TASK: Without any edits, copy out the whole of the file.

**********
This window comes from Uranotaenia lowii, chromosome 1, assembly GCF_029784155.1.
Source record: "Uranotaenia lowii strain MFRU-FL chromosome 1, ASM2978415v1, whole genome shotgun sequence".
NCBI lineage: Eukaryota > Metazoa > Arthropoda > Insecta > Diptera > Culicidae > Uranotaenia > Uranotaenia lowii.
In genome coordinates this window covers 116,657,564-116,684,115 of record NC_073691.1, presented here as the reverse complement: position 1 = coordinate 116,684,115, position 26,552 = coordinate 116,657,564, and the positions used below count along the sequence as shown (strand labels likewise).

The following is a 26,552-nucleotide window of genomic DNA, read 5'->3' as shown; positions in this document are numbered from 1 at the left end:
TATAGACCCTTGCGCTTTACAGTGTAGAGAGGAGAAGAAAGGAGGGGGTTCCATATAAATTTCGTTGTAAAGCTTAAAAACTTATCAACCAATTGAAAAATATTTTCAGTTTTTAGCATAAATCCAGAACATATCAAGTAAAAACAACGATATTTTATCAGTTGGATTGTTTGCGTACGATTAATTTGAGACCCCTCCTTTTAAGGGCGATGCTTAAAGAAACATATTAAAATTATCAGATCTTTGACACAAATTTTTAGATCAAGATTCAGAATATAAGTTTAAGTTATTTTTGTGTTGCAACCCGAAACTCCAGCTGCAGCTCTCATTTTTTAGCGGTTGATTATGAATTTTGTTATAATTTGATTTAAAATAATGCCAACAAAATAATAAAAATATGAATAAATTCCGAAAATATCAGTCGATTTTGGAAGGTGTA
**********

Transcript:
This window comes from Uranotaenia lowii, chromosome 1, assembly GCF_029784155.1.
Source record: "Uranotaenia lowii strain MFRU-FL chromosome 1, ASM2978415v1, whole genome shotgun sequence".
NCBI lineage: Eukaryota > Metazoa > Arthropoda > Insecta > Diptera > Culicidae > Uranotaenia > Uranotaenia lowii.
In genome coordinates this window covers 116,657,564-116,684,115 of record NC_073691.1, presented here as the reverse complement: position 1 = coordinate 116,684,115, position 26,552 = coordinate 116,657,564, and the positions used below count along the sequence as shown (strand labels likewise).

The following is a 26,552-nucleotide window of genomic DNA, read 5'->3' as shown; positions in this document are numbered from 1 at the left end:
TATAGACCCTTGCGCTTTACAGTGTAGAGAGGAGAAGAAAGGAGGGGGTTCCATATAAATTTCGTTGTAAAGCTTAAAAACTTATCAACCAATTGAAAAATATTTTCAGTTTTTAGCATAAATCCAGAACATATCAAGTAAAAACAACGATATTTTATCAGTTGGATTGTTTGCGTACGATTAATTTGAGACCCCTCCTTTTAAGGGCGATGCTTAAAGAAACATATTAAAATTATCAGATCTTTGACACAAATTTTTAGATCAAGATTCAGAATATAAGTTTAAGTTATTTTTGTGTTGCAACCCGAAACTCCAGCTGCAGCTCTCATTTTTTAGCGGTTGATTATGAATTTTGTTATAATTTGATTTAAAATAATGCCAACAAAATAATAAAAATATGAATAAATTCCGAAAATATCAGTCGATTTTGGAAGGTGTA